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CiML 2018 - Machine Learning competitions "in the wild": Playing in the real world or in real time
Isabelle Guyon · Evelyne Viegas · Sergio Escalera · Jacob D Abernethy

Sat Dec 08 05:00 AM -- 03:30 PM (PST) @ Room 511 ABDE
Event URL: http://ciml.chalearn.org/ »

Challenges in machine learning and data science are competitions running over several weeks or months to resolve problems using provided datasets or simulated environments. The playful nature of challenges naturally attracts students, making challenge a great teaching resource. For this fifth edition of the CiML workshop at NIPS we want to go beyond simple data science challenges using canned data. We will explore the possibilities offered by challenges in which code submitted by participants are evaluated "in the wild", directly interacting in real time with users or with real or simulated systems. Organizing challenges "in the wild" is not new. One of the most impactful such challenge organized relatively recently is the DARPA grant challenge 2005 on autonomous navigation, which accelerated research on autonomous vehicles, leading to self-driving cars. Other high profile challenge series with live competitions include RoboCup, which has been running from the past 22 years. Recently, the machine learning community has started being interested in such interactive challenges, with last year at NIPS the learning to run challenge, an reinforcement learning challenge in which a human avatar had to be controlled with simulated muscular contractions, and the ChatBot challenge in which humans and robots had to engage into an intelligent conversation. Applications are countless for machine learning and artificial intelligence programs to solve problems in real time in the real world, by interacting with the environment. But organizing such challenges is far from trivial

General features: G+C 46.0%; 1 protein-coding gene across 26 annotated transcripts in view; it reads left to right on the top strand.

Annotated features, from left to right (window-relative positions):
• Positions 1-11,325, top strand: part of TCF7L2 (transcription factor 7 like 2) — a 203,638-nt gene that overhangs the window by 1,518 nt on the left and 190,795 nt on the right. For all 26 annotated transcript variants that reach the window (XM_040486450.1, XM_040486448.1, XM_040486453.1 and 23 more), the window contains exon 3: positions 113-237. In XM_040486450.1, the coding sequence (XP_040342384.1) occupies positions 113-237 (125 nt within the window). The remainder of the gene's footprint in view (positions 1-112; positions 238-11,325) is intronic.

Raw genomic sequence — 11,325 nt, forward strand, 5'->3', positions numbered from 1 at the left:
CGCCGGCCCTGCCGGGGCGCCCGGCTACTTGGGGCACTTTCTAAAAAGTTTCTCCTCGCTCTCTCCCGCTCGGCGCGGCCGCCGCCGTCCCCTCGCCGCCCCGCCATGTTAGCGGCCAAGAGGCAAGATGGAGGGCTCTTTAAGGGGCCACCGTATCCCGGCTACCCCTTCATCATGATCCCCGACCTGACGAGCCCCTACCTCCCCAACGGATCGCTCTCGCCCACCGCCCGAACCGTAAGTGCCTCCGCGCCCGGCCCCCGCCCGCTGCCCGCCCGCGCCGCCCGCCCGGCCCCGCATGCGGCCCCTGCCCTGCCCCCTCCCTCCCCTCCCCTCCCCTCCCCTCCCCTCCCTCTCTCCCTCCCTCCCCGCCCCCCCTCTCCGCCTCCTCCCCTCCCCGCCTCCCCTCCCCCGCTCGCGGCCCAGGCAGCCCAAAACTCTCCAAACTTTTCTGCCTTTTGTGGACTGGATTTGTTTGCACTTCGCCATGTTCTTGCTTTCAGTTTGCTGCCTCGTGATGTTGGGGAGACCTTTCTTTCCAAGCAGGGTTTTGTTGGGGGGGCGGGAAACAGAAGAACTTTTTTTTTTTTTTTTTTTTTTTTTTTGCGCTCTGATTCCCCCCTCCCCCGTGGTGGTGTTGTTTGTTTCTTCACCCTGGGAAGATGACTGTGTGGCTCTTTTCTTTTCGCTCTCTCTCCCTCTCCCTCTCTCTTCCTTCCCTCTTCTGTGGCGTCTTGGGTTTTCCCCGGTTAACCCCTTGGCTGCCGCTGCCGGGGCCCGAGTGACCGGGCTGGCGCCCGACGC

The workshop will give a large part to discussions around two principal axes: (1) Design principles and implementation issues; (2) Opportunities to organize new impactful challenges.